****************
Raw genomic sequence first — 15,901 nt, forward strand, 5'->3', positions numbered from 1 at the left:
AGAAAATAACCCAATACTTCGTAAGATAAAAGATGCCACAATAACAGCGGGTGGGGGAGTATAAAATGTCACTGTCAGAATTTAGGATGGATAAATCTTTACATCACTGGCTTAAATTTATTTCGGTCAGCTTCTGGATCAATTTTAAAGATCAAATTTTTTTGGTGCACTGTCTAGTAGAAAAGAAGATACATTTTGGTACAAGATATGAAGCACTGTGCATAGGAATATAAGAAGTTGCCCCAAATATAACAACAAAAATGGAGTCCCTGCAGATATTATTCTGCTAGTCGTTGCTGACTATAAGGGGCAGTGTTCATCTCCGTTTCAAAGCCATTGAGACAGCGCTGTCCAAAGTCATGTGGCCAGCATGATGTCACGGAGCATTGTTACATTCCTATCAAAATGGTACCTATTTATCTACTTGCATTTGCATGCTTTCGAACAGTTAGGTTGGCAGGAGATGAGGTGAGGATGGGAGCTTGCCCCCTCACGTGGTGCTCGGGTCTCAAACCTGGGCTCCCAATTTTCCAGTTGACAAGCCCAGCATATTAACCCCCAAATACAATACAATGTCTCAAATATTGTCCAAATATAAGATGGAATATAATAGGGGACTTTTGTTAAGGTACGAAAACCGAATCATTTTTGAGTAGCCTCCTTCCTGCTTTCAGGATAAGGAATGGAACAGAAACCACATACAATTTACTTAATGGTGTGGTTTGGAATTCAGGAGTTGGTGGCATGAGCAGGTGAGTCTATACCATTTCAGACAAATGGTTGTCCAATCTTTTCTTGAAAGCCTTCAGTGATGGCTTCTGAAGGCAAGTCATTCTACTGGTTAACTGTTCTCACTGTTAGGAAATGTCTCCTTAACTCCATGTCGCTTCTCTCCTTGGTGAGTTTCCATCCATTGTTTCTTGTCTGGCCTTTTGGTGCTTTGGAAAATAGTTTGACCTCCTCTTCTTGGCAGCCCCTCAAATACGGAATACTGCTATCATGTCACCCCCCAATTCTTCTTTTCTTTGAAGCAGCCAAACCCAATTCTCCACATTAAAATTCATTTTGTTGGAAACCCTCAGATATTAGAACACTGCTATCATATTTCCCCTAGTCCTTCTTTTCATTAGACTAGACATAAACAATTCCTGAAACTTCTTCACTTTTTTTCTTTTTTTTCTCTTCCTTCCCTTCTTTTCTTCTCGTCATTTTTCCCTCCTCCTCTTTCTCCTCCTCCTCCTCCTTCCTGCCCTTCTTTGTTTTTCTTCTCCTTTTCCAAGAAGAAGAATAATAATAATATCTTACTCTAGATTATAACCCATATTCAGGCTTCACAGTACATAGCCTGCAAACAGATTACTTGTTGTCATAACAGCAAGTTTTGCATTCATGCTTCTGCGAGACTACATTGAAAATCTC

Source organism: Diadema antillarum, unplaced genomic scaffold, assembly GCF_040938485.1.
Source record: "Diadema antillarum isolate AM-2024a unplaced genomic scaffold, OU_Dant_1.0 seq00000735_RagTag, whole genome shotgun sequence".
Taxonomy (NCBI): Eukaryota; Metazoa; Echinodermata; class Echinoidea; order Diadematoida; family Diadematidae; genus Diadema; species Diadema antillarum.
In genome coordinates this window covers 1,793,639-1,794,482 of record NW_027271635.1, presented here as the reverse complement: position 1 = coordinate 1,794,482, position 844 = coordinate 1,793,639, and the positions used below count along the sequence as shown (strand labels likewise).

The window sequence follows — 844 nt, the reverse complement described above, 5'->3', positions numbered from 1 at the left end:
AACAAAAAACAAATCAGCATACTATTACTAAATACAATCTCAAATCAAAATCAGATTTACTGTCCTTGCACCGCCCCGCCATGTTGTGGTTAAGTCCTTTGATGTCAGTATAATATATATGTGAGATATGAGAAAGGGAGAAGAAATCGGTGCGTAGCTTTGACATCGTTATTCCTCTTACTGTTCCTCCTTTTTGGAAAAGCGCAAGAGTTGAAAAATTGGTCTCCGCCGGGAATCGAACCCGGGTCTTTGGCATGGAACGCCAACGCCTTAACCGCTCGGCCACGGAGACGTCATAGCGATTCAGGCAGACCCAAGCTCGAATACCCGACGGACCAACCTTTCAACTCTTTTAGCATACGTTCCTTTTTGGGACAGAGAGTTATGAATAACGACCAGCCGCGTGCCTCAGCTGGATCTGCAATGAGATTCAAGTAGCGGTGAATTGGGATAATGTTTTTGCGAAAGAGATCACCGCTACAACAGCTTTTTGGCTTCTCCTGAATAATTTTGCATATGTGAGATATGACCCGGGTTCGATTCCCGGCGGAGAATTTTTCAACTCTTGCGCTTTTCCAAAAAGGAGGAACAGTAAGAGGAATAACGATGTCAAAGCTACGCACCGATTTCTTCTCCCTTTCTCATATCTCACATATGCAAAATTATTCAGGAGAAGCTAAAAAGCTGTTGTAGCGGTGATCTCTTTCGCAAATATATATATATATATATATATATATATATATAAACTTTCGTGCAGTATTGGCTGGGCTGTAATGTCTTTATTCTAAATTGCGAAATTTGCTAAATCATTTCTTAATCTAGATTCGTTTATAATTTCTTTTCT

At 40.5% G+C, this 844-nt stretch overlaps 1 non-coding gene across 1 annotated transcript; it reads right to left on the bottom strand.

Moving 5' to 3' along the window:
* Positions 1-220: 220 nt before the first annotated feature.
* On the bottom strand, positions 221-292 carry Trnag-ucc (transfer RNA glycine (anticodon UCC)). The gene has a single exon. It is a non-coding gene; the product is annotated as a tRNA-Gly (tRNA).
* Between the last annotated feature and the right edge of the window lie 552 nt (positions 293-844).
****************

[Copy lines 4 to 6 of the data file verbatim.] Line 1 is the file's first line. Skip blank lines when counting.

Source record: "Diadema antillarum isolate AM-2024a unplaced genomic scaffold, OU_Dant_1.0 seq00000735_RagTag, whole genome shotgun sequence".
Taxonomy (NCBI): Eukaryota; Metazoa; Echinodermata; class Echinoidea; order Diadematoida; family Diadematidae; genus Diadema; species Diadema antillarum.
In genome coordinates this window covers 1,793,639-1,794,482 of record NW_027271635.1, presented here as the reverse complement: position 1 = coordinate 1,794,482, position 844 = coordinate 1,793,639, and the positions used below count along the sequence as shown (strand labels likewise).